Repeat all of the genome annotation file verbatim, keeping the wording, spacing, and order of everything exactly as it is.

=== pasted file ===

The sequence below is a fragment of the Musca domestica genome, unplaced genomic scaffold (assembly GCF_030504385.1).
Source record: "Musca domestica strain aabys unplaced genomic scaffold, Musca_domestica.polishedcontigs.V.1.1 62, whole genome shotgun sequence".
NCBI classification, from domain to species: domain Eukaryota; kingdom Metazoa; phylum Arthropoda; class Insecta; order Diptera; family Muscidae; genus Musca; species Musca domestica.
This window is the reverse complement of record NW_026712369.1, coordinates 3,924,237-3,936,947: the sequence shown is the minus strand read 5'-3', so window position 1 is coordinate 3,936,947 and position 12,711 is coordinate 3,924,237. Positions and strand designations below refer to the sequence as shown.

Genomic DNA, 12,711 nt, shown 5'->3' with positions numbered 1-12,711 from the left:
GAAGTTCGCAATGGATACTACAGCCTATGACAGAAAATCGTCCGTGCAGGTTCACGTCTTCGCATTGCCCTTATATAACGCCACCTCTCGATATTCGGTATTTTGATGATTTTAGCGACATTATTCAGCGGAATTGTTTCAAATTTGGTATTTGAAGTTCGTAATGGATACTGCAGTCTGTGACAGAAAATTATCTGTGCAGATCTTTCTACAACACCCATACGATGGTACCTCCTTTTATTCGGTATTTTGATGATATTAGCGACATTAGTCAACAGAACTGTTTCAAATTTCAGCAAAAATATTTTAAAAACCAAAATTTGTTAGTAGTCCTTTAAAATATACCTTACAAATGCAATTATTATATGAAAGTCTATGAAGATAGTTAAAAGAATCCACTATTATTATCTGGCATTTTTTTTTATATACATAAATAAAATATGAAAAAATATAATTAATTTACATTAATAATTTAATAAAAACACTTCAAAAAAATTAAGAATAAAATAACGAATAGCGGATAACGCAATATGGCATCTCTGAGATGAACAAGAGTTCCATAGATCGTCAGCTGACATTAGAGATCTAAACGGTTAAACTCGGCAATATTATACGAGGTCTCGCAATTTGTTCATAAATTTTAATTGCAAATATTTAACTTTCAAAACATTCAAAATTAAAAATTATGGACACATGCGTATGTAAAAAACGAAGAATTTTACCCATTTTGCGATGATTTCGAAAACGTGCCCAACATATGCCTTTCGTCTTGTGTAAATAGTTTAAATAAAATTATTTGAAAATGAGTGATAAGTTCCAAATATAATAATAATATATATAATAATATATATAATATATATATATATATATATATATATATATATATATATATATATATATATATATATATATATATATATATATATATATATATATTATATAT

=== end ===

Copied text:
The sequence below is a fragment of the Musca domestica genome, unplaced genomic scaffold (assembly GCF_030504385.1).
Source record: "Musca domestica strain aabys unplaced genomic scaffold, Musca_domestica.polishedcontigs.V.1.1 62, whole genome shotgun sequence".
NCBI classification, from domain to species: domain Eukaryota; kingdom Metazoa; phylum Arthropoda; class Insecta; order Diptera; family Muscidae; genus Musca; species Musca domestica.
This window is the reverse complement of record NW_026712369.1, coordinates 3,924,237-3,936,947: the sequence shown is the minus strand read 5'-3', so window position 1 is coordinate 3,936,947 and position 12,711 is coordinate 3,924,237. Positions and strand designations below refer to the sequence as shown.

Genomic DNA, 12,711 nt, shown 5'->3' with positions numbered 1-12,711 from the left:
GAAGTTCGCAATGGATACTACAGCCTATGACAGAAAATCGTCCGTGCAGGTTCACGTCTTCGCATTGCCCTTATATAACGCCACCTCTCGATATTCGGTATTTTGATGATTTTAGCGACATTATTCAGCGGAATTGTTTCAAATTTGGTATTTGAAGTTCGTAATGGATACTGCAGTCTGTGACAGAAAATTATCTGTGCAGATCTTTCTACAACACCCATACGATGGTACCTCCTTTTATTCGGTATTTTGATGATATTAGCGACATTAGTCAACAGAACTGTTTCAAATTTCAGCAAAAATATTTTAAAAACCAAAATTTGTTAGTAGTCCTTTAAAATATACCTTACAAATGCAATTATTATATGAAAGTCTATGAAGATAGTTAAAAGAATCCACTATTATTATCTGGCATTTTTTTTTATATACATAAATAAAATATGAAAAAATATAATTAATTTACATTAATAATTTAATAAAAACACTTCAAAAAAATTAAGAATAAAATAACGAATAGCGGATAACGCAATATGGCATCTCTGAGATGAACAAGAGTTCCATAGATCGTCAGCTGACATTAGAGATCTAAACGGTTAAACTCGGCAATATTATACGAGGTCTCGCAATTTGTTCATAAATTTTAATTGCAAATATTTAACTTTCAAAACATTCAAAATTAAAAATTATGGACACATGCGTATGTAAAAAACGAAGAATTTTACCCATTTTGCGATGATTTCGAAAACGTGCCCAACATATGCCTTTCGTCTTGTGTAAATAGTTTAAATAAAATTATTTGAAAATGAGTGATAAGTTCCAAATATAATAATAATATATATAATAATATATATAATATATATATATATATATATATATATATATATATATATATATATATATATATATATATATATATATATATATATATATATATATTATATAT